Kati Cseres is an Associate Professor of Law at the Amsterdam Centre for European Law and Governance (ACELG), University of Amsterdam. She is a Senior Fellow of the Amsterdam Center for Law & Economics (ACLE). She is an external research fellow at the Center for Social Sciences, Hungarian Academy of Sciences Centre of Excellence, Budapest.
She is editor of the Journal Legal Issues of Economic Integration.
Kati has been Non-governmental adviser to the Netherlands Authority for Consumers and Markets (ACM) between 2014 and 2020. In 2018 she worked as a Distinguished Guest Fellow at the Hungarian Academy of Sciences, Budapest. For 2022, she was selected as a Non-Resident Research Fellow, at the Institute for Consumer Antitrust Studies, Loyola University Chicago.
Kati has considerable experience in training national judges in EU competition law, consumer law and EU state aid law (Re-Jus project and the EEUStAID project 'Building Central and Eastern European judicial capacities for the enforcement of EU State aid law').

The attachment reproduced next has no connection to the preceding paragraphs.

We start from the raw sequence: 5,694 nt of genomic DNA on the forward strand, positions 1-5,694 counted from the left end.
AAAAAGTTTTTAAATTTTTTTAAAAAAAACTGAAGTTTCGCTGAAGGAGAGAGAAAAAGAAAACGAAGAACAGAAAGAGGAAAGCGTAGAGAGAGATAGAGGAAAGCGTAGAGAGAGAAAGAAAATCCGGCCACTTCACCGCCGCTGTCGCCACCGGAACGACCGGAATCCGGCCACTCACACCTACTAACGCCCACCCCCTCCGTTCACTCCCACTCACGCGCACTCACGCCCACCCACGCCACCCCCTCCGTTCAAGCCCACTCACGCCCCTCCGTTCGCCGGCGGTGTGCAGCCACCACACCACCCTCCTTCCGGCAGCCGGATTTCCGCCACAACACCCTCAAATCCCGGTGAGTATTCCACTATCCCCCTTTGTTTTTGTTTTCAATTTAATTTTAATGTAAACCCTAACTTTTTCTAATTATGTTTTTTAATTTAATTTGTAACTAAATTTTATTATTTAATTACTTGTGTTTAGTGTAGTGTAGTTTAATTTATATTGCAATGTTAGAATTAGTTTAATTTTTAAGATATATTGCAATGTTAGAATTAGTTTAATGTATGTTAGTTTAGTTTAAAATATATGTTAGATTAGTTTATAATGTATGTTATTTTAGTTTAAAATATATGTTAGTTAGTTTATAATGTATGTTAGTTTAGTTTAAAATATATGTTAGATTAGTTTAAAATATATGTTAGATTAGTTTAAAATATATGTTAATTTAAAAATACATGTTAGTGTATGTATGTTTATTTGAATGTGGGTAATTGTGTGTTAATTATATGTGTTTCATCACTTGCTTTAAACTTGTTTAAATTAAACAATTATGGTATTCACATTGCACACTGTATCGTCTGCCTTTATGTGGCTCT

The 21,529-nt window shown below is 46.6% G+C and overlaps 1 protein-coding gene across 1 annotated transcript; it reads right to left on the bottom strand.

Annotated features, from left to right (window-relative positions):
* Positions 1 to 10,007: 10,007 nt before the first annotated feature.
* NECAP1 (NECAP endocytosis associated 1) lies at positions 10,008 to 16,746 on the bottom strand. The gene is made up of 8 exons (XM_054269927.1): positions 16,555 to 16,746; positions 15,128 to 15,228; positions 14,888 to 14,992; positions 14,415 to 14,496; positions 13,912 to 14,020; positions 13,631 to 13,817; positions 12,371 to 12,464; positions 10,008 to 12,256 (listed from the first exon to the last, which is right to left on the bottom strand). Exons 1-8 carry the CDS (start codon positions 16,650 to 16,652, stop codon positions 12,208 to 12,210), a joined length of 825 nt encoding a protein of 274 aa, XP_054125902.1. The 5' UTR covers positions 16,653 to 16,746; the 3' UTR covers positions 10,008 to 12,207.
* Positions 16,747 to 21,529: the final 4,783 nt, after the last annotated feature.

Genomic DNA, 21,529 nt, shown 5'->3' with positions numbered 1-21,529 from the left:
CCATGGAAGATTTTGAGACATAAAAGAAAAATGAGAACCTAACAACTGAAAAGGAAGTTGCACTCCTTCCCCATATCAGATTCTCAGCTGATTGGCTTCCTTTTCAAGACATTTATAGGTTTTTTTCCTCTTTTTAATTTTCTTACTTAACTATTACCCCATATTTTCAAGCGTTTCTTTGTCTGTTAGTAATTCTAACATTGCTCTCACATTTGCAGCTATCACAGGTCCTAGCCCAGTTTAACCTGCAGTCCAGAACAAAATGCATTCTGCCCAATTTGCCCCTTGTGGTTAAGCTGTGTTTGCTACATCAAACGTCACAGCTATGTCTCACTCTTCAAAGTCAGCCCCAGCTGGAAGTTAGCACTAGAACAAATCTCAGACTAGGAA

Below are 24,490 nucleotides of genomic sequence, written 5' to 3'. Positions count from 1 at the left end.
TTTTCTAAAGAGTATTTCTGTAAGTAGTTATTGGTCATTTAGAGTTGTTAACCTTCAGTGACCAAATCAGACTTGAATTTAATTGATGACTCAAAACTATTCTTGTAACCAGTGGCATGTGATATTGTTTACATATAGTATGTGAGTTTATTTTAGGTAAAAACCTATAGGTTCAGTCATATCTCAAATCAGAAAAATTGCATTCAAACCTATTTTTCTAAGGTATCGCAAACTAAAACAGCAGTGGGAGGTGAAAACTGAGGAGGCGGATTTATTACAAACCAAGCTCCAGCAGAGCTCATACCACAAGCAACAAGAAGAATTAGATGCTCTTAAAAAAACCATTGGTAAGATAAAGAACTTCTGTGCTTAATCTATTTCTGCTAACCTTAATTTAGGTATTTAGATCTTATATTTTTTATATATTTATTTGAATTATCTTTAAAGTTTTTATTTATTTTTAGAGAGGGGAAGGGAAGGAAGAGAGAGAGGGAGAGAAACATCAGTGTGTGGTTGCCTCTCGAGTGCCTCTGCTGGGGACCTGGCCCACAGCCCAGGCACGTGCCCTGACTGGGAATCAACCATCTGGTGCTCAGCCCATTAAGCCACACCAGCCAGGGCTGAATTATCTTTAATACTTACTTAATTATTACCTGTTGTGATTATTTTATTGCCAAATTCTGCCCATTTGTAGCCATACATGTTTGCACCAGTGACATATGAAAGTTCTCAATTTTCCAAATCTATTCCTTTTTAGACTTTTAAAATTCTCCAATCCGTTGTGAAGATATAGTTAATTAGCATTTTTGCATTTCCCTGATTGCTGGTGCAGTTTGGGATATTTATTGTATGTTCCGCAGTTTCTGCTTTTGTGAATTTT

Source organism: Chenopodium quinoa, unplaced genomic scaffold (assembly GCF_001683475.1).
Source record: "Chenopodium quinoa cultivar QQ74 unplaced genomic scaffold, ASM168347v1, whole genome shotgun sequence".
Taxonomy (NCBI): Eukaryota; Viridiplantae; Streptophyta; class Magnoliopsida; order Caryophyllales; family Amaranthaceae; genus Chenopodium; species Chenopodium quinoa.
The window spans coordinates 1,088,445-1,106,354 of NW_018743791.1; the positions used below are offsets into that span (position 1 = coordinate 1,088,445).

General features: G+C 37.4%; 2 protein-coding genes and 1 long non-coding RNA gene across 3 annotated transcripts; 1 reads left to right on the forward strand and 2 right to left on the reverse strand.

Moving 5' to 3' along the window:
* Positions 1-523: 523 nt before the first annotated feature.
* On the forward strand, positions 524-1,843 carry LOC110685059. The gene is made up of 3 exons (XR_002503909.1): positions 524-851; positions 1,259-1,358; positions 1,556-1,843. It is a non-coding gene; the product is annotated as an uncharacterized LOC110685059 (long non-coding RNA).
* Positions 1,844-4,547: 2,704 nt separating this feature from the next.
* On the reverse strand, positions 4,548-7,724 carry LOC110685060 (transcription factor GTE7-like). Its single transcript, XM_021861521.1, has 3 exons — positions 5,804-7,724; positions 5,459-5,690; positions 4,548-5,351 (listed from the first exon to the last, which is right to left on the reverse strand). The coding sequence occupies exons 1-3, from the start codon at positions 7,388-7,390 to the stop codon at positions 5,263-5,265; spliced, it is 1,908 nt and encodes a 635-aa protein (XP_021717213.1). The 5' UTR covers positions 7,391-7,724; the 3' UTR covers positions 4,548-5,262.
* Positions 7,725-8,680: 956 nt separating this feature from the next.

Kati’s research expertise lies in (EU) competition law, consumer law and sector regulation, most notably energy law. She investigates how legal rules, formal and informal institutions of consumer law, sector regulation and competition laws are connected (or disconnected) and reinforced (or undermined) in the design and oversight of markets. Her research agenda focuses on fundamental transformations in societies and economies that disrupt prevailing models of economic law enforcement.
She was the co-investigator of the ‘Priority Setting Project’, that analyzed the legal, economic and institutional factors that influence setting enforcement priorities by the 27 national competition authorities in the EU. The project uses a novel empirical methodology and systematically analyses the competition authorities’ priority-setting policies and practices. The project has been funded by the UK’s ESRC Impact Acceleration Account. For the project ‘Priority Setting Discretion’ Kati was selected as a Non-Resident Research Fellow, at the Institute for Consumer Antitrust Studies, Loyola University Chicago. This project will explore and analyze how administrative discretion, as the core component of antitrust agencies’ priority setting powers, can be structured and controlled in order to guarantee effective competition law enforcement.